A certain amount of carbohydrate is needed in our diet for normal brain function, and low carbohydrate diets are not usually recommended for children who are still growing. General consensus is that a balanced diet for the average person should include 33% carbohydrates. However, dietary recommendations are often changing and it is currently a hot topic about how much carbohydrate is really necessary in our diet. The thing to remember here is that everyone is different and to get reliable, personalised advice you should consult a registered health care professional specialising in diet and nutrition.

For those people with diabetes who don't require insulin (e.g. many of those with type 2 diabetes), carbohydrate counting is an effective way of managing diabetes that, once mastered, will lead to better blood glucose control, greater flexibility and freedom of lifestyle.

It is an approach that initially requires a fair amount of time and effort. Educational sessions with your dietitian or health care professional will give you detailed knowledge of carbohydrate counting. In the UK educational courses are available which teach carbohydrate counting. These are "DAFNE" for those with type 1 diabetes, and "DESMOND" for those with type 2 diabetes. Once you've got the hang of it, it becomes so much easier. And with the help of carb counting tools like this one, it becomes even easier.

Carb counting is also useful for non-diabetics who want to reduce their carb intake, or sports people in training who need to increase or decrease their carbohydrate intake.

For all these groups, Cook & Count will help educate them about carbs and take the guesswork out of carb counting home cooked food.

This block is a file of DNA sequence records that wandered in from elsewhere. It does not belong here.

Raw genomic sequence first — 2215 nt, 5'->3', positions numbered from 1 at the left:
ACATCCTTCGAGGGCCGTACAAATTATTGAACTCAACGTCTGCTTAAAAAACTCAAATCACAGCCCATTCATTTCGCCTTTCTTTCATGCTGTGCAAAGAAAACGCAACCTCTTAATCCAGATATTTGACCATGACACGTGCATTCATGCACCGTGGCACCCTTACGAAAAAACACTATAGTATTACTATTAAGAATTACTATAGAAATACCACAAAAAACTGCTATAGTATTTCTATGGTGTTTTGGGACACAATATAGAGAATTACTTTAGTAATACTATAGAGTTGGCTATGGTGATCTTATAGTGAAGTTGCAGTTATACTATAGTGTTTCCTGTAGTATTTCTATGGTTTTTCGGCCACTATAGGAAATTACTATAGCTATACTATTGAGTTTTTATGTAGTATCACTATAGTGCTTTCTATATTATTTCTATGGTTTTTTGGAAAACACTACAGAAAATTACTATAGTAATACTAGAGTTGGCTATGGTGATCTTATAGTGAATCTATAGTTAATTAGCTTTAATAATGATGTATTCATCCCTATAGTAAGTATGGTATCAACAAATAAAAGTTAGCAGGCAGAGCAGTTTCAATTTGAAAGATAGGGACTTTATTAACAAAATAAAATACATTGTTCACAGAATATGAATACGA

calorie counting

Calories are a measure of the amount of energy in food and drink. Knowing how many calories are in our food can help us to balance the energy we put into our bodies with the energy we use. The number of calories we need can vary depending on age, gender, height and physical activity levels. A man usually needs to consume between 2000 and 3000 kcal (calories) a day. A woman usually needs to consume between 1600 and 2400 kcal (calories) a day.

Calorie counting can be a useful tool when it comes to achieving or maintaining a healthy weight. It can help us to keep track of the amount of energy we are eating and drinking, and ensure we're not consuming too much. Some foods have far more calories than others. For example fatty foods and dairy products are high in calories and vegetables are low in calories.

The more physical activity we do, the more energy (calories) we use. We burn calories throughout the day and night, but when we move we burn more. The more vigorously we do an activity, the more calories we use. For example, fast walking or hill walking will use more calories than walking at a moderate pace.

If the amount of energy (calories) we consume equals the amount of energy we burn, then we stay the same weight. Eating less is important when you're trying to lose weight, even if you already have a balanced diet. If you're gaining weight, it usually means you've been regularly eating and drinking more calories than you've been using through normal bodily functions and physical activity. To lose weight you have to tip that balance in the other direction. You must start to use more energy than you consume, and do this over a sustained period of time.

tips for healthy eating and living

Children skipping and jumping up a hill.

It's all about moderation

We've heard it all before, but really we shouldn't get too hung up on the bad and the good. Most weight loss diets may work in the short term, say before a holiday or a wedding, but the weight loss rarely stays off. Make some changes to your diet and make them for EVER. Eat and drink in moderation and do enough (see below for what's enough) physical activity.

Five first steps